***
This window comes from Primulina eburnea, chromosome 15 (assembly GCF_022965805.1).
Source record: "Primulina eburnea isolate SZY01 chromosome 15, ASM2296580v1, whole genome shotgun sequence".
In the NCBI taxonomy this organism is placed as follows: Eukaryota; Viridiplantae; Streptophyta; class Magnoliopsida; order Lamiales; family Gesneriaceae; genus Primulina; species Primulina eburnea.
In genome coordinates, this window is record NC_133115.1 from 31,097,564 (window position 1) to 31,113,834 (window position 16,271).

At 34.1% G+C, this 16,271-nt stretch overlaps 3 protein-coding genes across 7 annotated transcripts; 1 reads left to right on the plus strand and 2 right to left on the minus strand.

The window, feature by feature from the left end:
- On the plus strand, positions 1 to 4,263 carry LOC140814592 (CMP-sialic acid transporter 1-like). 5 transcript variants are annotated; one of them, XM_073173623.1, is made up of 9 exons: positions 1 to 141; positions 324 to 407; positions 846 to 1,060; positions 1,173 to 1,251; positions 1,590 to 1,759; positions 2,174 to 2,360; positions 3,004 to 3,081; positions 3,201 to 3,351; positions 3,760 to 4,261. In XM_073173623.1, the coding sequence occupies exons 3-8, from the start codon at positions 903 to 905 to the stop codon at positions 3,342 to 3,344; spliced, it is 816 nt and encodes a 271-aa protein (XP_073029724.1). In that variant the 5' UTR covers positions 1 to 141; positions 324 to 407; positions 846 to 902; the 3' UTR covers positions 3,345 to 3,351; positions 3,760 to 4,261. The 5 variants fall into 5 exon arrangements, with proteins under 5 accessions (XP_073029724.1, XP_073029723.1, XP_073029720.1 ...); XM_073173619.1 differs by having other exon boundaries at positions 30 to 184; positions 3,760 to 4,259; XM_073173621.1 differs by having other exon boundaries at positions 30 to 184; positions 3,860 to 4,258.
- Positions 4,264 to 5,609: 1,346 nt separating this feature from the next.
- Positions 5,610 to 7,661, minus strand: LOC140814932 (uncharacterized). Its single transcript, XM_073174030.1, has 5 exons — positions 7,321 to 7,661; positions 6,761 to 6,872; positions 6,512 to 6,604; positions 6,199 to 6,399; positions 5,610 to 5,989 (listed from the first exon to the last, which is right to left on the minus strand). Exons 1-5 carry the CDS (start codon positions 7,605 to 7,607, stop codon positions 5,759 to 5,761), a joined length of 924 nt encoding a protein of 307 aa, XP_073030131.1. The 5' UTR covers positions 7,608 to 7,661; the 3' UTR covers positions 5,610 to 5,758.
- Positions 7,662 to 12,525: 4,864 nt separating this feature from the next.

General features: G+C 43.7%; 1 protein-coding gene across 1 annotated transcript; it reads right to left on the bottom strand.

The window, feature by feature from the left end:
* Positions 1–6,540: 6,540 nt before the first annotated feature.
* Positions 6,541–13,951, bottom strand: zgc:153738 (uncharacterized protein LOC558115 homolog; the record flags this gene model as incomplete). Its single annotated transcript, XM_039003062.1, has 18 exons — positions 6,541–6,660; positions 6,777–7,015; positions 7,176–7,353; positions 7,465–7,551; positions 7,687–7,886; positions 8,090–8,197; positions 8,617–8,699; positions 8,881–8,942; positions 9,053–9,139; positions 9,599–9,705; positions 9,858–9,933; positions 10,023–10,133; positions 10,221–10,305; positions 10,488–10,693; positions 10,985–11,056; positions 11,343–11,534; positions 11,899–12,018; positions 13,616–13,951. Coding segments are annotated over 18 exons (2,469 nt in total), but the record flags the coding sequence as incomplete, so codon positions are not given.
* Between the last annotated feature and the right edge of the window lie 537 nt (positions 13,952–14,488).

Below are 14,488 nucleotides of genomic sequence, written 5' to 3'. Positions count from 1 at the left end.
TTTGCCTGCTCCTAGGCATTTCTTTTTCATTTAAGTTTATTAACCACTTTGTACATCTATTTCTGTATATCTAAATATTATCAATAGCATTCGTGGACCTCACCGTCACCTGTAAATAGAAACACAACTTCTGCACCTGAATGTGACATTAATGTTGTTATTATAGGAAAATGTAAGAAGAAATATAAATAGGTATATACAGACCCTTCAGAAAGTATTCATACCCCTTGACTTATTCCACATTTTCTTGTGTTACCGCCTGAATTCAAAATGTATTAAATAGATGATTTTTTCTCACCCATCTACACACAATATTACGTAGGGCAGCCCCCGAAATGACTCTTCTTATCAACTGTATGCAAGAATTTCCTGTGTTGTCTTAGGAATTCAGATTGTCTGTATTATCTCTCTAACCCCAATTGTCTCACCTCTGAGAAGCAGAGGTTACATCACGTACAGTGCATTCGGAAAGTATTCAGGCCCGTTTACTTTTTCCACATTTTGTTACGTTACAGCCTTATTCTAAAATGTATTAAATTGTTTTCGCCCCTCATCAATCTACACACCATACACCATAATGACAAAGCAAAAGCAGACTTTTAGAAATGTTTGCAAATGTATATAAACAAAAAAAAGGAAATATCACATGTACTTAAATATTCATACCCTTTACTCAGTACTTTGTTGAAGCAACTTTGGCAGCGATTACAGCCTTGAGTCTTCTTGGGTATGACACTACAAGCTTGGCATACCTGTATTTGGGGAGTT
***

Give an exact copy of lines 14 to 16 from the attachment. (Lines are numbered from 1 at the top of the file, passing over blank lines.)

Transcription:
* Positions 6,541–13,951, bottom strand: zgc:153738 (uncharacterized protein LOC558115 homolog; the record flags this gene model as incomplete). Its single annotated transcript, XM_039003062.1, has 18 exons — positions 6,541–6,660; positions 6,777–7,015; positions 7,176–7,353; positions 7,465–7,551; positions 7,687–7,886; positions 8,090–8,197; positions 8,617–8,699; positions 8,881–8,942; positions 9,053–9,139; positions 9,599–9,705; positions 9,858–9,933; positions 10,023–10,133; positions 10,221–10,305; positions 10,488–10,693; positions 10,985–11,056; positions 11,343–11,534; positions 11,899–12,018; positions 13,616–13,951. Coding segments are annotated over 18 exons (2,469 nt in total), but the record flags the coding sequence as incomplete, so codon positions are not given.
* Between the last annotated feature and the right edge of the window lie 537 nt (positions 13,952–14,488).

Below are 14,488 nucleotides of genomic sequence, written 5' to 3'. Positions count from 1 at the left end.